idx = range(len(self.state_sorts))
return self.state([Var(i,self.state_sorts[i]) for i in idx])

def state1(self):
n = len(self.state_sorts)
return self.state([Var(i+n, self.state_sorts[i]) for i in range(n)])

def rho(self):
n = len(self.state_sorts)
args1 = [ Var(i,self.state_sorts[i]) for i in range(n) ]
args2 = [ Var(i+n,self.state_sorts[i]) for i in range(n) ]
args = args1 + args2
return self.step(args)

def declare_reachability(self):
self.fp.rule(self.state1(), [self.state0(), self.rho()])

# Define transition relation

def abstract(self, e):
n = len(self.state_sorts)
sub = [(self.state_vals[i], Var(i,self.state_sorts[i])) for i in range(n)]
return substitute(e, sub)

def declare_transition(self, tr):
len_s  = len(self.state_sorts)
effect = tr["effect"]
vars1  = [Var(i,self.state_sorts[i]) for i in range(len_s)] + effect
rho1  = self.abstract(self.step(vars1))
guard = self.abstract(tr["guard"])
self.fp.rule(rho1, guard)

def declare_transitions(self):
for t in self.transitions:
self.declare_transition(t)

def declare_initial(self):
self.fp.rule(self.state0(),[self.abstract(self.initial)])

def query(self, query):
self.declare_rels()
self.declare_initial()
self.declare_reachability()
self.declare_transitions()
query = And(self.state0(), self.abstract(query))
print self.fp
print query
print self.fp.query(query)
#	print self.fp.statistics()

L = Datatype('L')
L.declare('L0')
L.declare('L1')
L.declare('L2')
L = L.create()
L0 = L.L0
L1 = L.L1
L2 = L.L2

y0 = Int('y0')
y1 = Int('y1')
l  = Const('l', L)
m  = Const('m', L)

t1 = { "guard" : l == L0,
"effect" : [ L1, y1 + 1, m, y1 ] }
t2 = { "guard" : And(l == L1, Or([y0 <= y1, y1 == 0])),
"effect" : [ L2, y0,     m, y1 ] }
t3 = { "guard" : l == L2,
"effect" : [ L0, IntVal(0), m, y1 ]}
s1 = { "guard" : m == L0,
"effect" : [ l,  y0, L1, y0 + 1 ] }
s2 = { "guard" : And(m == L1, Or([y1 <= y0, y0 == 0])),
"effect" : [ l,  y0, L2, y1 ] }
s3 = { "guard" : m == L2,
"effect" : [ l,  y0, L0, IntVal(0) ]}

ptr = TransitionSystem( And(l == L0, y0 == 0, m == L0, y1 == 0),
[t1, t2, t3, s1, s2, s3],
[l, y0, m, y1])

ptr.query(And([l == L2, m == L2 ]))
```
The rather verbose (and in no way minimal) inductive invariants are produced as answers.

### Functional Programs

We can also verify some properties of functional programs using Z3's generalized PDR. Let us here consider an example from Predicate Abstraction and CEGAR for Higher-Order Model Checking, Kobayashi et.al. PLDI 2011. We encode functional programs by taking a suitable operational semantics and encoding an evaluator that is specialized to the program being verified (we don't encode a general purpose evaluator, you should partial evaluate it to help verification). We use algebraic data-types to encode the current closure that is being evaluated.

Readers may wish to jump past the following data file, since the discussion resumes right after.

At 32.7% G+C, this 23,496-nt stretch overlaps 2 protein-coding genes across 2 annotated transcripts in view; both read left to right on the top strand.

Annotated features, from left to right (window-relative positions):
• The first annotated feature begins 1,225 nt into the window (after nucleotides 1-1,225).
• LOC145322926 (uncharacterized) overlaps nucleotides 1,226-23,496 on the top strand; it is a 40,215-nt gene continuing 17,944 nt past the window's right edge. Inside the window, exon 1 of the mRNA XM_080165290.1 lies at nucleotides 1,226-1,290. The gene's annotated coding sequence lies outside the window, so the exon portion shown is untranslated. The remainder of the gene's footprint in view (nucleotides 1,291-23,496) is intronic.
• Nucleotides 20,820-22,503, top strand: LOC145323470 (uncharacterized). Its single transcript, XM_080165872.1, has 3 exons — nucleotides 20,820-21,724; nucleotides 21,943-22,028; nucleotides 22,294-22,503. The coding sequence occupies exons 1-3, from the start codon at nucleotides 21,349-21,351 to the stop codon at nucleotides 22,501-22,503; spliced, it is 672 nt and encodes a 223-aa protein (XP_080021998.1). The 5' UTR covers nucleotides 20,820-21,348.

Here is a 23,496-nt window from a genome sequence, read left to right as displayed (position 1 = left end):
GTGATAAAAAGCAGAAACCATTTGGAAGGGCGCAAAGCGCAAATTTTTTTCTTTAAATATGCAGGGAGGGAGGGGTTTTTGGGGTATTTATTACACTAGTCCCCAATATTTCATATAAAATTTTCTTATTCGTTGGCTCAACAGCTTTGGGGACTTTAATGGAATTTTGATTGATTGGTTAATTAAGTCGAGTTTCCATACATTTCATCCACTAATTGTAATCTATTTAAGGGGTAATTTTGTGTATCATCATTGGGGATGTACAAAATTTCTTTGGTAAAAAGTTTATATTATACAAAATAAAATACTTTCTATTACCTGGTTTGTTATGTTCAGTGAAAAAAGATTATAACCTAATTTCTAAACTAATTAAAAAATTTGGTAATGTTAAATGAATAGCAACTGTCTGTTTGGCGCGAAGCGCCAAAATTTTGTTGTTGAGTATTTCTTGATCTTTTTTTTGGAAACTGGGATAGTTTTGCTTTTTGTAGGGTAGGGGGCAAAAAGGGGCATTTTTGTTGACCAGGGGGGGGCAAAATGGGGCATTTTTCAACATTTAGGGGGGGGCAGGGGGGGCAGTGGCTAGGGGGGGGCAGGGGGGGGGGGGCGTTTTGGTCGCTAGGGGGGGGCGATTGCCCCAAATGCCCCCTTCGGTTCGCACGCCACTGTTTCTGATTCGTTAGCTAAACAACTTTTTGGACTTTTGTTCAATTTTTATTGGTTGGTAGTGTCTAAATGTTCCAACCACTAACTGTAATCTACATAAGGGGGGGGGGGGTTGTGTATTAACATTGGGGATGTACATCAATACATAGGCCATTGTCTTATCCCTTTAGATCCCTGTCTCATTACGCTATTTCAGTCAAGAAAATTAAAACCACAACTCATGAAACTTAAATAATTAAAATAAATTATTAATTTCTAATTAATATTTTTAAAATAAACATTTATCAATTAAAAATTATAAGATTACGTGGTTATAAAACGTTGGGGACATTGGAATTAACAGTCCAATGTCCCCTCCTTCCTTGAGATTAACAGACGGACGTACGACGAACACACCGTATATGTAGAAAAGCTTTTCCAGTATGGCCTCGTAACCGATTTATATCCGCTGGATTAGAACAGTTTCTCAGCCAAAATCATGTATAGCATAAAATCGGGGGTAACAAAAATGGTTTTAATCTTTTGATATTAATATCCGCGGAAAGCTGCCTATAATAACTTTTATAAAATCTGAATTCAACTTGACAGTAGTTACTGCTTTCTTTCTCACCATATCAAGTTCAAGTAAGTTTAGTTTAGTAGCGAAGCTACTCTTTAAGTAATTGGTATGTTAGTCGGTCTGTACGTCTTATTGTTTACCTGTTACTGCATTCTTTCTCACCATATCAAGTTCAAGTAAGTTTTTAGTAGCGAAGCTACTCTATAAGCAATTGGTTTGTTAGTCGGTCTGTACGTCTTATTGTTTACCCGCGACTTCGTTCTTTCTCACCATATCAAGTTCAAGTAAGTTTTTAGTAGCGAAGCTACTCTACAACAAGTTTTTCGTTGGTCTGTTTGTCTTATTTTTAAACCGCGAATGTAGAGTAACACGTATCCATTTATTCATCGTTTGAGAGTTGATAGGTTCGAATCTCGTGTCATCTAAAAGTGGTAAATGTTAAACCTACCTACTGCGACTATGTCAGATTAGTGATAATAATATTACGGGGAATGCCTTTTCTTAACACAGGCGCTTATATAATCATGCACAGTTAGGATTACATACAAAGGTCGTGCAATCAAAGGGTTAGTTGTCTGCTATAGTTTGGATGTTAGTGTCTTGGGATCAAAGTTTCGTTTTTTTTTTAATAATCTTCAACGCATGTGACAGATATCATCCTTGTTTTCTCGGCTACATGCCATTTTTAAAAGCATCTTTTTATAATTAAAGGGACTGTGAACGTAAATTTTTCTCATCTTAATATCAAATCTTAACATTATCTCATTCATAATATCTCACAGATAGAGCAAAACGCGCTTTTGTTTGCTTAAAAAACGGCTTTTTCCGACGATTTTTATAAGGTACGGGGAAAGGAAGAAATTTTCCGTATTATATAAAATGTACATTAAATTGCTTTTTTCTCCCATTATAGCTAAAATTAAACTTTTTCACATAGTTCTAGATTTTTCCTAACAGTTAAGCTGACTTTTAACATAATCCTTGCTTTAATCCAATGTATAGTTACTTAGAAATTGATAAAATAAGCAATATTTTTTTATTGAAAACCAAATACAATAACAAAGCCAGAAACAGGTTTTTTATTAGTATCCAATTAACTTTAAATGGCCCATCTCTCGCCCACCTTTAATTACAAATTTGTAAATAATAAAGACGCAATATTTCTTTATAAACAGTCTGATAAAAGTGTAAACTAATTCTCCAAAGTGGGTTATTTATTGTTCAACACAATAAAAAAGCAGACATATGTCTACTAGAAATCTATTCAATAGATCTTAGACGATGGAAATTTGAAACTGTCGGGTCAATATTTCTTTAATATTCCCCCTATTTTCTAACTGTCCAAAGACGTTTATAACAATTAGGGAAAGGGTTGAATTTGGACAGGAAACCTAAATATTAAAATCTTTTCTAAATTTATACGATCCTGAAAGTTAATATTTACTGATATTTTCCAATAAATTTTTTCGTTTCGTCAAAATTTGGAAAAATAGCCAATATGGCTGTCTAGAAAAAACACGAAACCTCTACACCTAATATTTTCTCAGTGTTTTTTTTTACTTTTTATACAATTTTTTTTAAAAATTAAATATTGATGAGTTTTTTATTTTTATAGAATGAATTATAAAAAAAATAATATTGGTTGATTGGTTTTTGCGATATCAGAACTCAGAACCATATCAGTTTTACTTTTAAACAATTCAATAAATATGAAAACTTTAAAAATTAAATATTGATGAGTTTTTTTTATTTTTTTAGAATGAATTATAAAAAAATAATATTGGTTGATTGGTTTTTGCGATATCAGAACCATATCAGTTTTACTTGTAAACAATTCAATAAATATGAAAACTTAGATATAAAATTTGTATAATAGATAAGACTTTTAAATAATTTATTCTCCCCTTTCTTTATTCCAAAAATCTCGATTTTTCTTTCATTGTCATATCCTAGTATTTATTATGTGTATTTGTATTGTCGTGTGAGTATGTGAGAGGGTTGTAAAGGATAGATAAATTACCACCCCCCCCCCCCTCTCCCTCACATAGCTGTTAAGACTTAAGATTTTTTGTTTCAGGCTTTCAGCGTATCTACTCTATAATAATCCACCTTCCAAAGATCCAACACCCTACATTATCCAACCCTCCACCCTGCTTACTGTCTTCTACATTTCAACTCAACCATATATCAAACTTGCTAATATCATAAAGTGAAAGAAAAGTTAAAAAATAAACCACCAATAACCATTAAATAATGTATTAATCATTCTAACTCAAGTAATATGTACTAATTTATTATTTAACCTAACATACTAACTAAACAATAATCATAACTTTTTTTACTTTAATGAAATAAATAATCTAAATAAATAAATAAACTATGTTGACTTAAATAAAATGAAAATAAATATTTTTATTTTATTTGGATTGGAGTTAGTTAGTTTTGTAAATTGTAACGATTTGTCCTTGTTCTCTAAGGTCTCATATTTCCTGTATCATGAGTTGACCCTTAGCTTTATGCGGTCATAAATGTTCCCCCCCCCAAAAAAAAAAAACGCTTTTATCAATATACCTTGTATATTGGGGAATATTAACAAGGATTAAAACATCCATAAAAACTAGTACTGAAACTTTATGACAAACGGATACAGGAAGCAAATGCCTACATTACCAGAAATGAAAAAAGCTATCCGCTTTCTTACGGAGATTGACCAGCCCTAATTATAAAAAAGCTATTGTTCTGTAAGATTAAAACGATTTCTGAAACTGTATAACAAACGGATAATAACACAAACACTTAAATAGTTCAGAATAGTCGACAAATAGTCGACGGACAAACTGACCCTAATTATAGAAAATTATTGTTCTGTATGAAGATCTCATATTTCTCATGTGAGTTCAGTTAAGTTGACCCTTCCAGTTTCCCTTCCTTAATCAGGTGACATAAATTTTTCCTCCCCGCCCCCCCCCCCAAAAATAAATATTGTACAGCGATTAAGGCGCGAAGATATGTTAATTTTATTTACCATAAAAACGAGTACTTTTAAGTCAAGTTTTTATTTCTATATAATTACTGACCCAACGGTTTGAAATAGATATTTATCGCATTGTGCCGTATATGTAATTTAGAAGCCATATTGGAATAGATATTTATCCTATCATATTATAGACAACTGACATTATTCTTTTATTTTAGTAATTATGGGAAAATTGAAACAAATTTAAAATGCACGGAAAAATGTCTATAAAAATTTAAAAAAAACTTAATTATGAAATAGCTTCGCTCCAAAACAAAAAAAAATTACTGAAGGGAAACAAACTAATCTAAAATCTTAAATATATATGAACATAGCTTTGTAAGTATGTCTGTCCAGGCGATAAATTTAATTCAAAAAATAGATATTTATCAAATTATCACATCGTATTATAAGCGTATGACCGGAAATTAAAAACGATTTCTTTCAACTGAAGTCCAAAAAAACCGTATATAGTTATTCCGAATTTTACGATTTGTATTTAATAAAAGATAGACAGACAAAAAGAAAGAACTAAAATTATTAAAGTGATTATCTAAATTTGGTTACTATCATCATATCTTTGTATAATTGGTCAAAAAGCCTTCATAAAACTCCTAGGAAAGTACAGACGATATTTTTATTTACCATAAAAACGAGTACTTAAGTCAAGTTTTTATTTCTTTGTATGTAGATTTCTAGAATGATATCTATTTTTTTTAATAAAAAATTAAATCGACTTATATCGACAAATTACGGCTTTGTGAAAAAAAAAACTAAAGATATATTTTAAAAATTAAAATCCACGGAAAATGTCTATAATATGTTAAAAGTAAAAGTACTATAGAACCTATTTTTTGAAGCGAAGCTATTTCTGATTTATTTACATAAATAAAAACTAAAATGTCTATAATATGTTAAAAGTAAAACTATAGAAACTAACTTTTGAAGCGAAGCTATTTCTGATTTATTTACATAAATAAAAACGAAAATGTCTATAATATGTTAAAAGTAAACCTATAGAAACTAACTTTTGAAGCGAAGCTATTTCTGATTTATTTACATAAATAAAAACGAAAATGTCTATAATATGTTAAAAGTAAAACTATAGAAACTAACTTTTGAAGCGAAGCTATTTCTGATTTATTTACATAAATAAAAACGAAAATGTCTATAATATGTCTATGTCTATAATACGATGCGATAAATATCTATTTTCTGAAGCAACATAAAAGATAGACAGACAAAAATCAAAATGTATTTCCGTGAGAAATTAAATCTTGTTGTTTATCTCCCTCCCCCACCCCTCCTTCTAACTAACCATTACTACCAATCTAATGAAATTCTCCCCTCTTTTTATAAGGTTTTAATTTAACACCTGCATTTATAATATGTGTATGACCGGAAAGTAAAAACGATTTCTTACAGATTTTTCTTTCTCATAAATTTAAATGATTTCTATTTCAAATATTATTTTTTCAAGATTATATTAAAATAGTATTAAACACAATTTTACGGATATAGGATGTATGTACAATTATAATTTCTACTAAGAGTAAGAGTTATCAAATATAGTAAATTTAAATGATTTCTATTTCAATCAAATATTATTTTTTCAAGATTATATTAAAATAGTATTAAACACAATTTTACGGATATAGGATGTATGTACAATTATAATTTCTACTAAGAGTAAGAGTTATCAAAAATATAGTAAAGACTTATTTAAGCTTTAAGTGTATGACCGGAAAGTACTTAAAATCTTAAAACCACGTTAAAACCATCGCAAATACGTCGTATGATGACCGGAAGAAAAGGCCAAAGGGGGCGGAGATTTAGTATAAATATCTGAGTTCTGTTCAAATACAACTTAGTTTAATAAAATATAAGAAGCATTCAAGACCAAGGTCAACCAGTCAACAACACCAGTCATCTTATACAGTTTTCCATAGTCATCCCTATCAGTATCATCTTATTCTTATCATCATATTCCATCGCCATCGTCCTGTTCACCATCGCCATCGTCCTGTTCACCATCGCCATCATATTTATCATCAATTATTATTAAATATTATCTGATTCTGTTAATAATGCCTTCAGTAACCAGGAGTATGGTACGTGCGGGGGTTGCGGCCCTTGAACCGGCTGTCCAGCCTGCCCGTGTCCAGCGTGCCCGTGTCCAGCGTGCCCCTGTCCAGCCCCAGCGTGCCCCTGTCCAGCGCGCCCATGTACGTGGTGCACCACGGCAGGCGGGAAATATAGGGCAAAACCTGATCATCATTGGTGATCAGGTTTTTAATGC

```# let max max2 x y z = max2 (max2 x y) z
# let f x y = if x > y then x else y
# assert (f (max f x y z) x) = (max f x y z)

Expr = Datatype('Expr')
Expr.declare('Max')
Expr.declare('f')
Expr.declare('I', ('i', IntSort()))
Expr.declare('App', ('fn',Expr),('arg',Expr))
Expr = Expr.create()
Max  = Expr.Max
I    = Expr.I
App  = Expr.App
f    = Expr.f
Eval = Function('Eval',Expr,Expr,Expr,BoolSort())

x   = Const('x',Expr)
y   = Const('y',Expr)
z   = Const('z',Expr)
r1  = Const('r1',Expr)
r2  = Const('r2',Expr)
max = Const('max',Expr)
xi  = Const('xi',IntSort())
yi  = Const('yi',IntSort())

fp = Fixedpoint()
fp.register_relation(Eval)
fp.declare_var(x,y,z,r1,r2,max,xi,yi)

# Max max x y z = max (max x y) z
fp.rule(Eval(App(App(App(Max,max),x),y), z, r2),
[Eval(App(max,x),y,r1),
Eval(App(max,r1),z,r2)])

# f x y = x if x >= y
# f x y = y if x < y
fp.rule(Eval(App(f,I(xi)),I(yi),I(xi)),xi >= yi)
fp.rule(Eval(App(f,I(xi)),I(yi),I(yi)),xi < yi)

print fp.query(And(Eval(App(App(App(Max,f),x),y),z,r1),
Eval(App(f,x),r1,r2),
r1 != r2))